Examples of SPIRIT-Surrogate item 31c.1

“We will share individual patient data within 2 years after the trial is completed, and the original data will be collected using a clinical recording formula (both paper and electronic versions).”111

Explanation

As emphasised previously, the collection of target outcome data is vital when a surrogate endpoint is used as the primary outcome. Both datasets can be used for surrogate endpoint validation, and target outcomes could be used to monitor intervention harms. Therefore, we encourage research teams to consider collecting target outcomes as secondary measures. Although surrogate endpoint validation is essential, it can be resource and time intensive, because it requires the availability of both surrogate endpoint and target outcome data.20 The challenge is compounded by limited access of individual participant data from completed studies for secondary research.112 Therefore, when both datasets are collected, data sharing enables leveraging it for secondary research including surrogate endpoint validation.

Statements that data will be made available are not sufficient in implementing this item. Trial teams should have a genuine commitment to sharing their datasets. Recent surveys of published trials revealed that access to individual patient level data was very limited, with less than 25% of trial teams providing access, despite most trial authors declaring their intention to share the data.113114 Several challenges to data sharing exist, including concerns about participant confidentiality, perceived risks of inappropriate data use, and competition from peers who have access to the data.113115 Therefore, in cases where data sharing (for part or all the data) is not feasible, authors should explicitly state the reasons and provide a justification for their decision.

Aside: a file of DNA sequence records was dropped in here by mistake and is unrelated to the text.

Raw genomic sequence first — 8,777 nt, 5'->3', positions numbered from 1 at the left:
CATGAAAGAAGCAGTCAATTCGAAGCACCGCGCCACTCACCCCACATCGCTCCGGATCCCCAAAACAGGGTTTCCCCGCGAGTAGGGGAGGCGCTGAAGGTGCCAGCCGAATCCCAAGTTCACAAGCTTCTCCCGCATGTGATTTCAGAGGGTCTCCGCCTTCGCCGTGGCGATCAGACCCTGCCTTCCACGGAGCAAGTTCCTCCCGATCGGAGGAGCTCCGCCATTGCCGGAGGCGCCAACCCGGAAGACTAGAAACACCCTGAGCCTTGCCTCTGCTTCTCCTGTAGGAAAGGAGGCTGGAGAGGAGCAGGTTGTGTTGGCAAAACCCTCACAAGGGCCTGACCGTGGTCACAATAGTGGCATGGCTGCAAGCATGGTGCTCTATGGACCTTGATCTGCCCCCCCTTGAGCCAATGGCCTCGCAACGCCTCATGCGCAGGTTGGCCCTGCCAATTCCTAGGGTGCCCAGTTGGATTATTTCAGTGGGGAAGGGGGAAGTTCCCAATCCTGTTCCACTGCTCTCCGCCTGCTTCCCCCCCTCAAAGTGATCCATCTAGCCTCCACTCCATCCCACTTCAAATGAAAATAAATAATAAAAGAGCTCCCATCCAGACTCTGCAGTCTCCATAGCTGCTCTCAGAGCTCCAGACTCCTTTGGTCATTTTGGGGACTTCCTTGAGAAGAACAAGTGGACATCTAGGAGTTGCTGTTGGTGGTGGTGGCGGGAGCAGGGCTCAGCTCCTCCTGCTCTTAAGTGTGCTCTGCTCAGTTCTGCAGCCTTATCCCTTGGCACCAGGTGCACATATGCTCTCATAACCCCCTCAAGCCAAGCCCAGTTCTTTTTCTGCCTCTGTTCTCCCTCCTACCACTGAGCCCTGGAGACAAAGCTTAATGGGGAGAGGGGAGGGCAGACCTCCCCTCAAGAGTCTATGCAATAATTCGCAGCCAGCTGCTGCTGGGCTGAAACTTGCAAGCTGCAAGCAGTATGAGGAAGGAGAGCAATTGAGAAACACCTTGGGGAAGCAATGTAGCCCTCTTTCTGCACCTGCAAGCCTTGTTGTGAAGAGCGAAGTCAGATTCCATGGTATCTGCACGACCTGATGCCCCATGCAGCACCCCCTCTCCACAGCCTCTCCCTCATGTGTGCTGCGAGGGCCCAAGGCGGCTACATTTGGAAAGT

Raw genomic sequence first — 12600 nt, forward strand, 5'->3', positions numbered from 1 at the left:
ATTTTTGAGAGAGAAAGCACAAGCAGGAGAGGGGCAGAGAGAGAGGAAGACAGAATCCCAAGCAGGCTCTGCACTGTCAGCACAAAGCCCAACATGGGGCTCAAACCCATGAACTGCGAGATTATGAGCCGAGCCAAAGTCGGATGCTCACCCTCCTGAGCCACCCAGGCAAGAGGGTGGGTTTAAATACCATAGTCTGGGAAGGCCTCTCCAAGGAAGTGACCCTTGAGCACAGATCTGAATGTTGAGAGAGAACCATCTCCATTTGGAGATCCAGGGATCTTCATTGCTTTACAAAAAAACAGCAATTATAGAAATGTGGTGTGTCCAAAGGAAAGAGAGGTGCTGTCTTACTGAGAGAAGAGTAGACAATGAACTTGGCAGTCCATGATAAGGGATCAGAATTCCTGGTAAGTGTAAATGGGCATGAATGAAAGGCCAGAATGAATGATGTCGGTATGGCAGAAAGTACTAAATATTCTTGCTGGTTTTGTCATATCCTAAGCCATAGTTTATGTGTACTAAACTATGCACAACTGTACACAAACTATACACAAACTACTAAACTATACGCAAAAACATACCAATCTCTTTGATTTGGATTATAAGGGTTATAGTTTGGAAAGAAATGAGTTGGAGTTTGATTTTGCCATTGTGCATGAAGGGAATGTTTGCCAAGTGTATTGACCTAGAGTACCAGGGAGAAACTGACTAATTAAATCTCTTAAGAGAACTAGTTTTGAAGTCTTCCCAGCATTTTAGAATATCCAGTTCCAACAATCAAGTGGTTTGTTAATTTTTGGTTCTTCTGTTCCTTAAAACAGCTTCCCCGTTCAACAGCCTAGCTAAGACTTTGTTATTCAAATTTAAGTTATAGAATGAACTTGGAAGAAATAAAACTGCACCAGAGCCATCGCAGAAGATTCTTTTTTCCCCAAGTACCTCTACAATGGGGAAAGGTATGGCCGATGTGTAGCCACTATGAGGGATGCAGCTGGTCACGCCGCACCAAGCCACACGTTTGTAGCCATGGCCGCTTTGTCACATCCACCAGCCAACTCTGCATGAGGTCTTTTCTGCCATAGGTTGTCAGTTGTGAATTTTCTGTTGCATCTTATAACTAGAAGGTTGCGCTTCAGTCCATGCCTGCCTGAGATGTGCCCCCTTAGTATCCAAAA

Conclusion

The SPIRIT-Surrogate extension sets out the minimum requirements for reporting trial protocols where surrogate endpoints are used as the primary outcomes. We recommend using the SPIRIT-Surrogate extension alongside the main SPIRIT 2013 reporting guideline. By following this extension, researchers will improve trial transparency, reduce research waste, and ultimately this will benefit healthcare and population health.

We recommend that all stakeholders, including funders, ethical reviewers, regulators, journal editors and peer reviewers, promote using the SPIRIT-Surrogate extension whenever applicable. Nevertheless, using extensions does not eliminate other sources of research waste, such as selecting the wrong research question, biases, or poor study design.4 Notably, trial teams and readers should be aware that biases in measuring surrogate endpoints contribute to inaccurate predictions of the intervention effects.20 Finally, adequate reporting of all items specified in this extension does not preclude trial teams and the wider scientific community from evaluating the same interventions based on the target outcomes, whenever possible.

Ethics statements

Ethical approval

The project received ethical approval on 24 May 2022 from the ethics committee of the University of Glasgow College of Medical, Veterinary, and Life Sciences (project No 200210151). All participants gave informed consent before taking part in the study.

Data availability statement